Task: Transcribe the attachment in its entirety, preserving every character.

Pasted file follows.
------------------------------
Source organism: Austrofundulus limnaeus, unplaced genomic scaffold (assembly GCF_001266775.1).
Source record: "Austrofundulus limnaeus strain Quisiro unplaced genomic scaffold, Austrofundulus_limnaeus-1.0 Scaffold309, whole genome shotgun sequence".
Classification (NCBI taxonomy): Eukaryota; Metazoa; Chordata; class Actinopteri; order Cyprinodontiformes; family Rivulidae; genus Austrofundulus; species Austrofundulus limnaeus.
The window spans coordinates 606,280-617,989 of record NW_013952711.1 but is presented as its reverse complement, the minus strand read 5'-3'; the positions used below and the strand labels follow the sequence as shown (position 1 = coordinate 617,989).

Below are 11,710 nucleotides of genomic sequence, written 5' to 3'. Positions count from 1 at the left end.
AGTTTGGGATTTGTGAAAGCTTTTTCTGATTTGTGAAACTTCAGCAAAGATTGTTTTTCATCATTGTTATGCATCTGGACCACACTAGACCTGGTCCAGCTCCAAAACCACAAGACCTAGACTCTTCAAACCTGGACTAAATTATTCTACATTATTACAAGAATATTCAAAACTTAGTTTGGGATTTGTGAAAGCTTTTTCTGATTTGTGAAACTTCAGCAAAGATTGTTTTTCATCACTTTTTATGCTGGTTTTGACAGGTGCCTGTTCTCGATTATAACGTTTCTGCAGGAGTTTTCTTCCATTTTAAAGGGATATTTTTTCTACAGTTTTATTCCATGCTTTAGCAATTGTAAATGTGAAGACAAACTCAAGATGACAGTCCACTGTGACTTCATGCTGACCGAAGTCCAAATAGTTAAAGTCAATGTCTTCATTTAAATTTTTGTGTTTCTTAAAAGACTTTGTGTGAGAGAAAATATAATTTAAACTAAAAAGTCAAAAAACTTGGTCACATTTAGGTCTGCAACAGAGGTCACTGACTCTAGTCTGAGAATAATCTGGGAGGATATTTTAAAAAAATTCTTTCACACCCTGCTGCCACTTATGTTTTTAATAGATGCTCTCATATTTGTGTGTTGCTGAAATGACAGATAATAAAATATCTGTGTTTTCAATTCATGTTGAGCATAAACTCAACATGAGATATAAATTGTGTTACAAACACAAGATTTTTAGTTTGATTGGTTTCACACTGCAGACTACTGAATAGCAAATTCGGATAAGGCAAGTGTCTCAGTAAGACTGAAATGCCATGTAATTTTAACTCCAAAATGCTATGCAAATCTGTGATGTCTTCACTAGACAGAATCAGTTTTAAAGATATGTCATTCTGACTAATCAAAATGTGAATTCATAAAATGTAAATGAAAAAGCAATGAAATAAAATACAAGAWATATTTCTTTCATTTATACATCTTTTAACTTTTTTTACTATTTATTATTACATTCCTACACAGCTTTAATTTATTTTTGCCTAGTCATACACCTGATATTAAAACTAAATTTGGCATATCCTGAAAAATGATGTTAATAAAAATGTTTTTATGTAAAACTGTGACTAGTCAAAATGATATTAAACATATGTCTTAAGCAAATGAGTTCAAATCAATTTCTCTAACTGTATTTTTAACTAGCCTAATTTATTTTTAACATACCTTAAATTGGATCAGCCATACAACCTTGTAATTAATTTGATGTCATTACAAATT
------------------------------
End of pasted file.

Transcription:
Source organism: Austrofundulus limnaeus, unplaced genomic scaffold (assembly GCF_001266775.1).
Source record: "Austrofundulus limnaeus strain Quisiro unplaced genomic scaffold, Austrofundulus_limnaeus-1.0 Scaffold309, whole genome shotgun sequence".
Classification (NCBI taxonomy): Eukaryota; Metazoa; Chordata; class Actinopteri; order Cyprinodontiformes; family Rivulidae; genus Austrofundulus; species Austrofundulus limnaeus.
The window spans coordinates 606,280-617,989 of record NW_013952711.1 but is presented as its reverse complement, the minus strand read 5'-3'; the positions used below and the strand labels follow the sequence as shown (position 1 = coordinate 617,989).

Below are 11,710 nucleotides of genomic sequence, written 5' to 3'. Positions count from 1 at the left end.
AGTTTGGGATTTGTGAAAGCTTTTTCTGATTTGTGAAACTTCAGCAAAGATTGTTTTTCATCATTGTTATGCATCTGGACCACACTAGACCTGGTCCAGCTCCAAAACCACAAGACCTAGACTCTTCAAACCTGGACTAAATTATTCTACATTATTACAAGAATATTCAAAACTTAGTTTGGGATTTGTGAAAGCTTTTTCTGATTTGTGAAACTTCAGCAAAGATTGTTTTTCATCACTTTTTATGCTGGTTTTGACAGGTGCCTGTTCTCGATTATAACGTTTCTGCAGGAGTTTTCTTCCATTTTAAAGGGATATTTTTTCTACAGTTTTATTCCATGCTTTAGCAATTGTAAATGTGAAGACAAACTCAAGATGACAGTCCACTGTGACTTCATGCTGACCGAAGTCCAAATAGTTAAAGTCAATGTCTTCATTTAAATTTTTGTGTTTCTTAAAAGACTTTGTGTGAGAGAAAATATAATTTAAACTAAAAAGTCAAAAAACTTGGTCACATTTAGGTCTGCAACAGAGGTCACTGACTCTAGTCTGAGAATAATCTGGGAGGATATTTTAAAAAAATTCTTTCACACCCTGCTGCCACTTATGTTTTTAATAGATGCTCTCATATTTGTGTGTTGCTGAAATGACAGATAATAAAATATCTGTGTTTTCAATTCATGTTGAGCATAAACTCAACATGAGATATAAATTGTGTTACAAACACAAGATTTTTAGTTTGATTGGTTTCACACTGCAGACTACTGAATAGCAAATTCGGATAAGGCAAGTGTCTCAGTAAGACTGAAATGCCATGTAATTTTAACTCCAAAATGCTATGCAAATCTGTGATGTCTTCACTAGACAGAATCAGTTTTAAAGATATGTCATTCTGACTAATCAAAATGTGAATTCATAAAATGTAAATGAAAAAGCAATGAAATAAAATACAAGAWATATTTCTTTCATTTATACATCTTTTAACTTTTTTTACTATTTATTATTACATTCCTACACAGCTTTAATTTATTTTTGCCTAGTCATACACCTGATATTAAAACTAAATTTGGCATATCCTGAAAAATGATGTTAATAAAAATGTTTTTATGTAAAACTGTGACTAGTCAAAATGATATTAAACATATGTCTTAAGCAAATGAGTTCAAATCAATTTCTCTAACTGTATTTTTAACTAGCCTAATTTATTTTTAACATACCTTAAATTGGATCAGCCATACAACCTTGTAATTAATTTGATGTCATTACAAATT